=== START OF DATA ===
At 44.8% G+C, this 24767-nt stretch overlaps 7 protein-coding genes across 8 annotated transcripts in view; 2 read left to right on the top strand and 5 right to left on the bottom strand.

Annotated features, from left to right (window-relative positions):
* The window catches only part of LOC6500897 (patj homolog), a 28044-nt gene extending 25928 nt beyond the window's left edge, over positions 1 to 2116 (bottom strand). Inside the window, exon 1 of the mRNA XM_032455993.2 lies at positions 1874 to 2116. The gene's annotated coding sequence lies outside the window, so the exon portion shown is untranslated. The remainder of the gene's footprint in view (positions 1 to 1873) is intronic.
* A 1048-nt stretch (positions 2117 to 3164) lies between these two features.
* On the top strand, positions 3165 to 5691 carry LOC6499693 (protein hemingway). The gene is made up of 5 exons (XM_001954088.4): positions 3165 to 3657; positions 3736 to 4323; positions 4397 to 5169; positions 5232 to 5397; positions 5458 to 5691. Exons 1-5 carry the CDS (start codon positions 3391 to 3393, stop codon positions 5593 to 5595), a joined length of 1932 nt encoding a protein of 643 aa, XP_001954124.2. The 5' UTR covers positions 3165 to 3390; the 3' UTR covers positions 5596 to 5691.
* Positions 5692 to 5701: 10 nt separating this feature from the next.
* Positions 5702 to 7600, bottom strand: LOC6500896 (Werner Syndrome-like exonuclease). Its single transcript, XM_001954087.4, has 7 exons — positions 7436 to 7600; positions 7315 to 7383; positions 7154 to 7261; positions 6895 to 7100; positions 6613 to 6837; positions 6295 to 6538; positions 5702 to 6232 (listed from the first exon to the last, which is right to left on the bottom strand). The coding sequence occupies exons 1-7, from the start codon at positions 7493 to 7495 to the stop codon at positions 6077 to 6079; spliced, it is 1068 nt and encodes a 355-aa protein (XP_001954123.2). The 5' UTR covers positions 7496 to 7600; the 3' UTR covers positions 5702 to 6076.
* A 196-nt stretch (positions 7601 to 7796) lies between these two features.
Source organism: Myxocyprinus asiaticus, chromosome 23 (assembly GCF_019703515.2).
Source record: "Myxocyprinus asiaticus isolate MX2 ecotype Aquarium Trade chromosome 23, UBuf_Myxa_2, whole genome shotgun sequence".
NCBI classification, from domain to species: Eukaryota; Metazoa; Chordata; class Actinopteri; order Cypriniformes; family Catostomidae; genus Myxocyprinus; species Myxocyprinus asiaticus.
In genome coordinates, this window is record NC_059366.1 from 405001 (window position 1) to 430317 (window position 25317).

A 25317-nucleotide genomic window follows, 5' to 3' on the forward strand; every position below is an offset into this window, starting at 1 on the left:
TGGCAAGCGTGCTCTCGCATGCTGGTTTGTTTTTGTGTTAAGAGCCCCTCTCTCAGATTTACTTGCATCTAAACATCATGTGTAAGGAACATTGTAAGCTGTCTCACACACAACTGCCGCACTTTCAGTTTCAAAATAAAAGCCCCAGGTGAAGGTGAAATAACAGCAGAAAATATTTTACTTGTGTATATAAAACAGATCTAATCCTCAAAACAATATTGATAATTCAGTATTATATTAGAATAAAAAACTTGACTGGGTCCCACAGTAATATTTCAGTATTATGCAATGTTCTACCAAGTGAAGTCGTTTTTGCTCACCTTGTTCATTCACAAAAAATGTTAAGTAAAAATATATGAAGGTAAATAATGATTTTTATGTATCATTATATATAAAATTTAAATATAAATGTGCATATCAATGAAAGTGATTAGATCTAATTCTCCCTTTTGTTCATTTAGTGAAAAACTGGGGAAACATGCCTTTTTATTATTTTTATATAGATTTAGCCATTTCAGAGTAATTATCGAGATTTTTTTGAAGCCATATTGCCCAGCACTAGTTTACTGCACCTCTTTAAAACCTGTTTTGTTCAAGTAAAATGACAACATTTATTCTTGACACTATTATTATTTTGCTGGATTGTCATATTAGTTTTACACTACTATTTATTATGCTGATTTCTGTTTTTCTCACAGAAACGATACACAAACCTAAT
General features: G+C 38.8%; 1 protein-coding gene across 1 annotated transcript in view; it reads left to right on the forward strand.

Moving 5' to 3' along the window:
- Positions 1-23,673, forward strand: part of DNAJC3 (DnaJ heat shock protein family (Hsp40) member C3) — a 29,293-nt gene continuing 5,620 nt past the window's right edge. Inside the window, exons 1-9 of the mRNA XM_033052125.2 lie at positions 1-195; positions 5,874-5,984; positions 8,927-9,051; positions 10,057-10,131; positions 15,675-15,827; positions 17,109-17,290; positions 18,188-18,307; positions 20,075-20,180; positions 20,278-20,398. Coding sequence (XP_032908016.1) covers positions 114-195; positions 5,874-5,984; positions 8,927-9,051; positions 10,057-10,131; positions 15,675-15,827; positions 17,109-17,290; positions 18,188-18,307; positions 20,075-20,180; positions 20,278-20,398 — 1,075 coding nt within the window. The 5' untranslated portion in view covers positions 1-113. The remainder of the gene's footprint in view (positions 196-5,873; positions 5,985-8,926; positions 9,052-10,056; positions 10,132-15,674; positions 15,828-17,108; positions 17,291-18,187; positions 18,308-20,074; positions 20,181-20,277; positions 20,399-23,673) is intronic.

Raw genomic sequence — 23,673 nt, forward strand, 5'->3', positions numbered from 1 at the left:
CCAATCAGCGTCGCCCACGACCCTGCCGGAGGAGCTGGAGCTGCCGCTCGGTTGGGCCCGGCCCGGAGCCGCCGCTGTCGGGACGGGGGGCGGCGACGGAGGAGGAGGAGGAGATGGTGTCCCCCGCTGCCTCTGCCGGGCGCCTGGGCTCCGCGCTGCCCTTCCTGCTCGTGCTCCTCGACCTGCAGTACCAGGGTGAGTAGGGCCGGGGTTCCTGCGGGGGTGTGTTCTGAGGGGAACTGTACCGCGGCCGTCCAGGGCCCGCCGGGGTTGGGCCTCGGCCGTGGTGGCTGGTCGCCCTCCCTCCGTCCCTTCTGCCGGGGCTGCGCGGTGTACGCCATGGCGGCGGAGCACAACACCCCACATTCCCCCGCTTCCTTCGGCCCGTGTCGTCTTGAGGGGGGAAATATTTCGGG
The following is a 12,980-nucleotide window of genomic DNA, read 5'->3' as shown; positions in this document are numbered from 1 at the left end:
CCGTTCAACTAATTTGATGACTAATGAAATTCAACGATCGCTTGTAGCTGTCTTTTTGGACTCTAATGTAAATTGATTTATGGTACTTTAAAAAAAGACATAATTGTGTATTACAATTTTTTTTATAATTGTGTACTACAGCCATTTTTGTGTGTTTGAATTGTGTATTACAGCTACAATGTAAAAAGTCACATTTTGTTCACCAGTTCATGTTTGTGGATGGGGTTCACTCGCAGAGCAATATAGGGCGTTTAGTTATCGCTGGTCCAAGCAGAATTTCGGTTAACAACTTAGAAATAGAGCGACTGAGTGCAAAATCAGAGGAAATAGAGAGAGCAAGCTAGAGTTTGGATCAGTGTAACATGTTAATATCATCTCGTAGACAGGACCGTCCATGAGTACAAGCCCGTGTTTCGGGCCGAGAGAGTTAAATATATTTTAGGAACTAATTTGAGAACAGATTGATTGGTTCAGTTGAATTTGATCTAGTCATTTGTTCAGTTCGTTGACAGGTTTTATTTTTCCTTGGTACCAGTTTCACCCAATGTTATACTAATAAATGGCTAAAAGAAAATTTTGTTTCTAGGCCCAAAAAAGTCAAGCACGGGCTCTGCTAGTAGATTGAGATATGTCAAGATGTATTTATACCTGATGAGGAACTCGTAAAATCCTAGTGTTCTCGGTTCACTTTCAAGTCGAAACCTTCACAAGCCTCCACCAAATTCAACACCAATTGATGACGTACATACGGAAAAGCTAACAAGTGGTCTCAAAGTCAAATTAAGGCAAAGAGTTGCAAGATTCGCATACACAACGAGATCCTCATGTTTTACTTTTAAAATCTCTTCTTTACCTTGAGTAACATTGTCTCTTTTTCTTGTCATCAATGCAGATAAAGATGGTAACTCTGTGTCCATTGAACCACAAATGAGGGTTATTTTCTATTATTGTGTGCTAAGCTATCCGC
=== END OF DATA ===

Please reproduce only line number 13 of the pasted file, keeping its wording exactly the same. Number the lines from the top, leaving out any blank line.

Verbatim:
A 25317-nucleotide genomic window follows, 5' to 3' on the forward strand; every position below is an offset into this window, starting at 1 on the left: